N.C. Gen. Stat. § 97-26(a) requires the Commission to adopt by rule a schedule of maximum fees for medical compensation. The Commission, pursuant to that mandate and in compliance with the North Carolina Administrative Procedure Act, 150B et seq., has adopted 11 NCAC 23 Subchapter J Fees for Medical Compensation. 11 NCAC 23J .102(b)(1) sets the maximum reimbursement rate for professional services for evaluation & management at 140 percent of the Medicare base amount. While the Act also contemplates instances in which the fee schedule does not apply to a particular type of service and in those instances, the maximum reimbursement to which the provider is entitled is “the usual, customary, and reasonable charge for the service or treatment rendered,” this option is only available when the Fee Schedule does not apply. See N.C. Gen. Stat. § 97-26(c) (2021). The Commission, in its discretion, takes judicial notice of American Medical Association, Current Procedural Terminology (CPT®) (4th ed. 2019) and specifically the full description of CPT code 99456. Id. at 43. Pursuant to the North Carolina Rules of Evidence, the Commission concludes that this information is capable of accurate and ready determination by resort to sources whose accuracy cannot reasonably be questioned. See N.C. Gen. Stat. §8C-1, Rule 201(b) and (c). In this instance, the fee schedule’s enumeration of services for “evaluation & management” and the CPT code 99456 description in its entirety contemplates examination by a non-treating physician with a medical history, exam with a diagnosis, assessment of capabilities and impairment, “development of future medical treatment plan; and completion of necessary documentation . . . .” A 97-25(b) second opinion examination encompasses an extensive medical history, a physical exam, diagnosis, assessment of capabilities and impairment, and development of future medical treatment plan. Thus, the Medical Fee Schedule and specifically CPT code 99456 contemplate and encompass the professional services involved in a second opinion examination. Wyatt at 8-9.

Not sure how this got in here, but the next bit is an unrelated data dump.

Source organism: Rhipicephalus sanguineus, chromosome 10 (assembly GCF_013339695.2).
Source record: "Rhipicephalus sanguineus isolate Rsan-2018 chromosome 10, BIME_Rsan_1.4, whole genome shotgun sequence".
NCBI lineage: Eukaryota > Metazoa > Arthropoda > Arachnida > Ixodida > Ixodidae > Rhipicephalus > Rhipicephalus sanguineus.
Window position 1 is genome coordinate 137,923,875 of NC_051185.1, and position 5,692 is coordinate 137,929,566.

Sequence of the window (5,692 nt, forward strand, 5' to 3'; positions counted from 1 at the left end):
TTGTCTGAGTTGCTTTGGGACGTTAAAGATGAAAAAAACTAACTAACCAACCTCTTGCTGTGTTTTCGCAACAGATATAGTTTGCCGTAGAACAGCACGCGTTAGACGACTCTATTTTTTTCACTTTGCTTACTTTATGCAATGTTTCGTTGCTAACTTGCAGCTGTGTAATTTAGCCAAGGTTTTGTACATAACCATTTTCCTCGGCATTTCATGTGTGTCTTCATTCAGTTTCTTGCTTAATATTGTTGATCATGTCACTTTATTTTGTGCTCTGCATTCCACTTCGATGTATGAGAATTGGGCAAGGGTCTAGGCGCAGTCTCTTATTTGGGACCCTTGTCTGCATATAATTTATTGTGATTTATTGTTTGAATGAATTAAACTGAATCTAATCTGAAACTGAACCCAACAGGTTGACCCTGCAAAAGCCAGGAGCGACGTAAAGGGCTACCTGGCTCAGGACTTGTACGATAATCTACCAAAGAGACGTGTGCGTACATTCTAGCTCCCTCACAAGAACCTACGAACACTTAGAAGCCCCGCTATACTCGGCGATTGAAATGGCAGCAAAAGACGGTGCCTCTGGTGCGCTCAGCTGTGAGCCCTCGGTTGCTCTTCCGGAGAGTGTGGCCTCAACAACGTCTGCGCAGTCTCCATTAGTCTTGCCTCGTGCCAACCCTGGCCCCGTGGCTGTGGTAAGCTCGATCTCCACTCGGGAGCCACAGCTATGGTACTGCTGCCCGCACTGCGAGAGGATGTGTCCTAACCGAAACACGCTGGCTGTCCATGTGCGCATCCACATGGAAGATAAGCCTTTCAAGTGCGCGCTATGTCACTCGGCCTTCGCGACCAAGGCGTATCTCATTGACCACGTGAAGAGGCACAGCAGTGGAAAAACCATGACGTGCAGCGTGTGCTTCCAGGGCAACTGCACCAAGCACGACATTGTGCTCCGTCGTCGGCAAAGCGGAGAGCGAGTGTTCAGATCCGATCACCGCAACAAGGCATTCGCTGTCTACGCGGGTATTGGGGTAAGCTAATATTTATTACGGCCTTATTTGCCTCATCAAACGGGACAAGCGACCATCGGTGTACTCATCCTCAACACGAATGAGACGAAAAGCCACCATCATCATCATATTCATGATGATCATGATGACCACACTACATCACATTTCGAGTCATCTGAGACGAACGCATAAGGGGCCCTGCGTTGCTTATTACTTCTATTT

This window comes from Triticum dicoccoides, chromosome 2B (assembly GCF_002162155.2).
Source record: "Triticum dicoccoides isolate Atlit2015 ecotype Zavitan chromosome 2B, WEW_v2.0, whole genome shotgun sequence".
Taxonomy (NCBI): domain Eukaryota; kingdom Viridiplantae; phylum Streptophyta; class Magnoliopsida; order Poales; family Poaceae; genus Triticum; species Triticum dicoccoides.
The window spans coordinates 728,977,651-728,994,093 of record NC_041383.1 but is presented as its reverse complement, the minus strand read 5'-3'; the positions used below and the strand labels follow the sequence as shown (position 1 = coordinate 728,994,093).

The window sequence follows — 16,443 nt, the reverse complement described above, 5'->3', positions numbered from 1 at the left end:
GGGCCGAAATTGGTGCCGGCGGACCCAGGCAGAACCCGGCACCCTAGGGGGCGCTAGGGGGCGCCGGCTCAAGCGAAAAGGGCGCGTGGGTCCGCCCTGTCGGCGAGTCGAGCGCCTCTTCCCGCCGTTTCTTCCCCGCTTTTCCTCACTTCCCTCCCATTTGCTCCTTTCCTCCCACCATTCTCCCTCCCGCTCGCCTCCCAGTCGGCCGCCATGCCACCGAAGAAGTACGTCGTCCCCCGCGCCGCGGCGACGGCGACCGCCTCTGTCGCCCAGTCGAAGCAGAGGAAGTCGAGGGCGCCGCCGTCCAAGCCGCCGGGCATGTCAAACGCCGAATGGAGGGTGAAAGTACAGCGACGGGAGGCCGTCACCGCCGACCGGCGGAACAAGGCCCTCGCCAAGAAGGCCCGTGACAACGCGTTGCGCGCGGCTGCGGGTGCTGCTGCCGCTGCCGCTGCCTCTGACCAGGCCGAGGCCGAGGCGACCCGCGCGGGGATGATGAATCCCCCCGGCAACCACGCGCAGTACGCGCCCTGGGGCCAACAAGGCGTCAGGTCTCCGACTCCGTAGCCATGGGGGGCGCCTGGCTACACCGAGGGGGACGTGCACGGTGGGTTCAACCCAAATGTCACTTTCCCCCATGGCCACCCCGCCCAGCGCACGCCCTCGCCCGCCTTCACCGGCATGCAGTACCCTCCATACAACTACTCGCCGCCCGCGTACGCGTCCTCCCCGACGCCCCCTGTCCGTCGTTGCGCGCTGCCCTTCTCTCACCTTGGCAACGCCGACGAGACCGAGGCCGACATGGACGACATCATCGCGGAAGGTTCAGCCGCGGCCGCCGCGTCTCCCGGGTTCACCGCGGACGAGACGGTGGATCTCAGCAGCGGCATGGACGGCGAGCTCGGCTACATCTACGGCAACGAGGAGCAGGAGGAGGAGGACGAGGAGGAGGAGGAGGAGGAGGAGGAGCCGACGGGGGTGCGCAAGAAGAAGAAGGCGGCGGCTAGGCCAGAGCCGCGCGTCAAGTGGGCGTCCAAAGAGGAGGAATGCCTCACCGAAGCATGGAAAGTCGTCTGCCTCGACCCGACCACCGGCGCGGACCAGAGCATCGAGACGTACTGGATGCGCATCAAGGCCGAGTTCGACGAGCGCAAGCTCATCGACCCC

After verifying that defendants do not have to pay beyond the fee schedule for a second opinion evaluation on treatment options under N.C. Gen. Stat. § 97-25(b), the Commission established that $301.23 was the correct amount under the fee schedule for a second opinion under N.C. Gen. Stat. § 97-25(b), as laid out in CPT code 99456.
A decision from the Full Commission is not binding case law in the same way an opinion from the NC Court of Appeals or Supreme Court would be. With that said, Wyatt establishes that the Full Commission sides with defendants about not being responsible for any kind of prepayment when a plaintiff requests a N.C. Gen. Stat. § 97-25(b) second opinion evaluation on treatment options, and about not being responsible for payment beyond the fee schedule for such a visit.
While this issue remains a hot topic and could evolve in the future once the appellate courts address the issue, for now, defendants are within their rights to not issue any prepayment or pay beyond the fee schedule when a plaintiff attorney is demanding that those conditions be met.
Finally, based on Wyatt, CPT code 99456 is the correct billing code to apply to a second opinion evaluation under N.C. Gen. Stat. § 97-25(b), and the correct fee schedule amount is $301.23 for such a visit.